Buy It Now is eBay's term for fixed-price listings, much like a regular online store. You can check out with that item at the indicated price right there and then, and the item price may or may not include shipping (the shipping cost will be indicated elsewhere in the listing if it doesn't). Be aware that some sellers will put multiple items/options in a single listing, so you may be drawn to the listing with a low price but later find out that the specific item you want is one of the more expensive items on that particular listing. So it pays to do a little comparison shopping before committing to "Buy It Now"!

For more general info about buying on eBay, check out their "Buying Basics" page.

Sounds good so far... are there any bad things to watch out for?

Since eBay consists of thousands of members and pretty much anyone can open an account, not every single merchant is guaranteed to be reputable. Thankfully eBay has a buyer feedback/ratings system, so you can at least make an educated guess as to how reputable a seller is. If a seller has a high number of feedback ratings (at least a couple hundred) and a good percentage of those ratings are positive (I would go with at least 98%+), chances are they're reputable. You can also look at a seller's "Detailed Seller Rating" for more in-depth info about their strengths and weaknesses as a merchant.

Another negative aspect of buying items from Asia on eBay is the long shipment times and potential customs charges, though that would be true of any foreign site you order from. Just as an example, it usually takes 10 to 30 days for parcels I've ordered from Korea to reach my doorstep in New York. You should also be aware that some packages can get held up a while by customs for inspection, and depending on the value of your order you may be assessed an extra customs duty (tax) by your government for the goods you've purchased. In my experience I've found that it's incredibly rare to be assessed any sort of duty on small cosmetics orders in the US, but I know that certain countries are much more strict (like the UK) so it pays to check what the threshold is in advance!

Finally, one of the most annoying problems with buying cosmetics on eBay: There are people selling counterfeit products on there. This problem is not unique to Asian brands either, as many popular Western brands are being copied too! In the world of Asian goods, My Beauty Diary masks are a particularly popular item to counterfeit, and if you do a google search on the subject you'll find dozens of blogs explaining how to tell the difference between a real one and a fake. There is no way to 100% guarantee you won't get a counterfeit product off eBay, but there are a few things you can do to minimize the chance:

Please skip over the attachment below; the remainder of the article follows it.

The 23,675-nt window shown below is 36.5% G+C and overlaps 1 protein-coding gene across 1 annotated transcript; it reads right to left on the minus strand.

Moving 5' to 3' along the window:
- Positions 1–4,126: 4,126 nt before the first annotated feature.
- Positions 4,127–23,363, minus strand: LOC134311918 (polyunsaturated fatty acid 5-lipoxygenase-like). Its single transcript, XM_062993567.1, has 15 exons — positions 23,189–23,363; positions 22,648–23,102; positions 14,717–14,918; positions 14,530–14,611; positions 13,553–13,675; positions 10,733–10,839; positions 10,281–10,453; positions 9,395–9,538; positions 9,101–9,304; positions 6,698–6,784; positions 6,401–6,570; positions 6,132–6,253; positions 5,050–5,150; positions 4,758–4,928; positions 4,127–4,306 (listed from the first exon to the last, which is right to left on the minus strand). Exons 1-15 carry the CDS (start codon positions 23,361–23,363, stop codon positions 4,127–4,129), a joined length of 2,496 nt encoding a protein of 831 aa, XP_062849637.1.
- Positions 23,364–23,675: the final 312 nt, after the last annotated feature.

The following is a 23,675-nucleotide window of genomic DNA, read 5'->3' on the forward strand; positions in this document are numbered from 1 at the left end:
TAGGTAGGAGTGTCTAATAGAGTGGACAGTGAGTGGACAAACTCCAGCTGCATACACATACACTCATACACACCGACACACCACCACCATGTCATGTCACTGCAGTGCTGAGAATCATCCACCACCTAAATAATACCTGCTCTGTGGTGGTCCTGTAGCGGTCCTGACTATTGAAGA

• First of all, look at the seller's feedback carefully. If there are negative comments, are they complaining about generic stuff (like shipment damage/delays) or are they claiming they got fakes? This is not a completely foolproof way to tell as sometimes people might be complaining erroneously, but if multiple people are claiming they got fakes from a seller it might be something to think about.
  • Know the characteristics of the item you're trying to purchase. Sellers sometimes use stock photos for eBay listings, but if they're using their own photos it's helpful to be able to recognize something that's "off" or fake.
  • Think about the price of the item being offered. Is it a little bit cheaper than other sources or is it waaaaay cheap, almost too good to be true? The sad fact is that most things that seem too good to be true are, so if something is being offered at an exceptionally low price then proceed with caution. Auctions are an obvious exception to that, as sellers tend to start them at a low price so people will bid them up.
  • Google the name of the seller. People sometimes mention eBay sellers on blogs/forums! So searching their username is a quick way to see if anyone else has had problems with them before.
  • Consider the geographical location of the seller and the origin of the item. For example, a seller in Korea selling Korean brands seems like a more reputable choice than someone in China selling Korean brands. That's not to say that there aren't reliable Chinese merchants selling Korean goods (because there are!) but it's another factor to consider if a seller seems suspicious or there isn't much feedback on them yet.

Wow, now I'm nervous I'll get a fake. Are there any specific sellers you'd recommend?

Why yes! Now, keep in mind that I can't *guarantee* these sellers won't send you an iffy product, but I've ordered from all of them in the past and their wares seemed authentic to me. Also bear in mind that these are all Korean sellers, as Korean stuff is 90% of what I buy. I will try to keep this list updated, but I can't promise that a seller won't decide to close up shop randomly.


cosmeticmarket2012: Sells full-sized products and samples. This seller has a huge amount of feedback! They generally include a couple of free samples with your order. Another super-seller that sells samples and all kinds of everything. They also have a non-eBay website.